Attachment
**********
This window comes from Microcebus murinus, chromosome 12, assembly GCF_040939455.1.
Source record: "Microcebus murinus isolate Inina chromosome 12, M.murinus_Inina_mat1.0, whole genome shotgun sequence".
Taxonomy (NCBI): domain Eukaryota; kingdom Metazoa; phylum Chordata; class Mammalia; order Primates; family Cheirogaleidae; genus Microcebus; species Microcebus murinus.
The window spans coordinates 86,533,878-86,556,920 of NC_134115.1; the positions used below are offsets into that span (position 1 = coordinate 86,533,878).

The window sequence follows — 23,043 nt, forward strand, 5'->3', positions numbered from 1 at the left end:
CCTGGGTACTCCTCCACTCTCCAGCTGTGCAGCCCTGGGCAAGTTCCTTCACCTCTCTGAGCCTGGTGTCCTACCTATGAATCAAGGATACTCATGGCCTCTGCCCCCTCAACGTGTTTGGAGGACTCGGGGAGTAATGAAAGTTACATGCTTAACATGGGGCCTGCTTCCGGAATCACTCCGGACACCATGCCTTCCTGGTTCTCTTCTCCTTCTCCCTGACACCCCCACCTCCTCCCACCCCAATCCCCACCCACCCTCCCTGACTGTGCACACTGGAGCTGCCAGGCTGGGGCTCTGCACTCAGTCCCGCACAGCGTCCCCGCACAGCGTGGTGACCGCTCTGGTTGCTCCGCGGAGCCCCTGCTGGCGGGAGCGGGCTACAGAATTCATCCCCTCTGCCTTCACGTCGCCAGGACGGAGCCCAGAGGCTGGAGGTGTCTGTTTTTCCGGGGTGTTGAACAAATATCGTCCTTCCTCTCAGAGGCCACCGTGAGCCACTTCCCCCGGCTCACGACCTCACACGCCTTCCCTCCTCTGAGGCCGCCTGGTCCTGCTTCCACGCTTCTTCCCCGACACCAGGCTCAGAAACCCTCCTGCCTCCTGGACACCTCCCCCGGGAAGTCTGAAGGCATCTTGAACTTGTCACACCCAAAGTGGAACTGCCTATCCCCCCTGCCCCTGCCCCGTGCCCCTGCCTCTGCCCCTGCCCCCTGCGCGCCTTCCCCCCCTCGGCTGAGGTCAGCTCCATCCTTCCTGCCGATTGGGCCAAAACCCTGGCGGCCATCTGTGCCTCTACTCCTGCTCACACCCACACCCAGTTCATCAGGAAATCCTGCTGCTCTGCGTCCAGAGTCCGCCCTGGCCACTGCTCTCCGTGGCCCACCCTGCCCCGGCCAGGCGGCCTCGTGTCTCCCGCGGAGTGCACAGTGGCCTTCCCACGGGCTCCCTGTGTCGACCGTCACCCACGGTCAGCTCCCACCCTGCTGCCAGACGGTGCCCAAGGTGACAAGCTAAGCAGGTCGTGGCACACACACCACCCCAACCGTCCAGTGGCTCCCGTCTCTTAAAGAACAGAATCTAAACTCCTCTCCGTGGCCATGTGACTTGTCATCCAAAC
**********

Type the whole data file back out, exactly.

This window comes from Microcebus murinus, chromosome 12, assembly GCF_040939455.1.
Source record: "Microcebus murinus isolate Inina chromosome 12, M.murinus_Inina_mat1.0, whole genome shotgun sequence".
Taxonomy (NCBI): domain Eukaryota; kingdom Metazoa; phylum Chordata; class Mammalia; order Primates; family Cheirogaleidae; genus Microcebus; species Microcebus murinus.
The window spans coordinates 86,533,878-86,556,920 of NC_134115.1; the positions used below are offsets into that span (position 1 = coordinate 86,533,878).

The window sequence follows — 23,043 nt, forward strand, 5'->3', positions numbered from 1 at the left end:
CCTGGGTACTCCTCCACTCTCCAGCTGTGCAGCCCTGGGCAAGTTCCTTCACCTCTCTGAGCCTGGTGTCCTACCTATGAATCAAGGATACTCATGGCCTCTGCCCCCTCAACGTGTTTGGAGGACTCGGGGAGTAATGAAAGTTACATGCTTAACATGGGGCCTGCTTCCGGAATCACTCCGGACACCATGCCTTCCTGGTTCTCTTCTCCTTCTCCCTGACACCCCCACCTCCTCCCACCCCAATCCCCACCCACCCTCCCTGACTGTGCACACTGGAGCTGCCAGGCTGGGGCTCTGCACTCAGTCCCGCACAGCGTCCCCGCACAGCGTGGTGACCGCTCTGGTTGCTCCGCGGAGCCCCTGCTGGCGGGAGCGGGCTACAGAATTCATCCCCTCTGCCTTCACGTCGCCAGGACGGAGCCCAGAGGCTGGAGGTGTCTGTTTTTCCGGGGTGTTGAACAAATATCGTCCTTCCTCTCAGAGGCCACCGTGAGCCACTTCCCCCGGCTCACGACCTCACACGCCTTCCCTCCTCTGAGGCCGCCTGGTCCTGCTTCCACGCTTCTTCCCCGACACCAGGCTCAGAAACCCTCCTGCCTCCTGGACACCTCCCCCGGGAAGTCTGAAGGCATCTTGAACTTGTCACACCCAAAGTGGAACTGCCTATCCCCCCTGCCCCTGCCCCGTGCCCCTGCCTCTGCCCCTGCCCCCTGCGCGCCTTCCCCCCCTCGGCTGAGGTCAGCTCCATCCTTCCTGCCGATTGGGCCAAAACCCTGGCGGCCATCTGTGCCTCTACTCCTGCTCACACCCACACCCAGTTCATCAGGAAATCCTGCTGCTCTGCGTCCAGAGTCCGCCCTGGCCACTGCTCTCCGTGGCCCACCCTGCCCCGGCCAGGCGGCCTCGTGTCTCCCGCGGAGTGCACAGTGGCCTTCCCACGGGCTCCCTGTGTCGACCGTCACCCACGGTCAGCTCCCACCCTGCTGCCAGACGGTGCCCAAGGTGACAAGCTAAGCAGGTCGTGGCACACACACCACCCCAACCGTCCAGTGGCTCCCGTCTCTTAAAGAACAGAATCTAAACTCCTCTCCGTGGCCATGTGACTTGTCATCCAAAC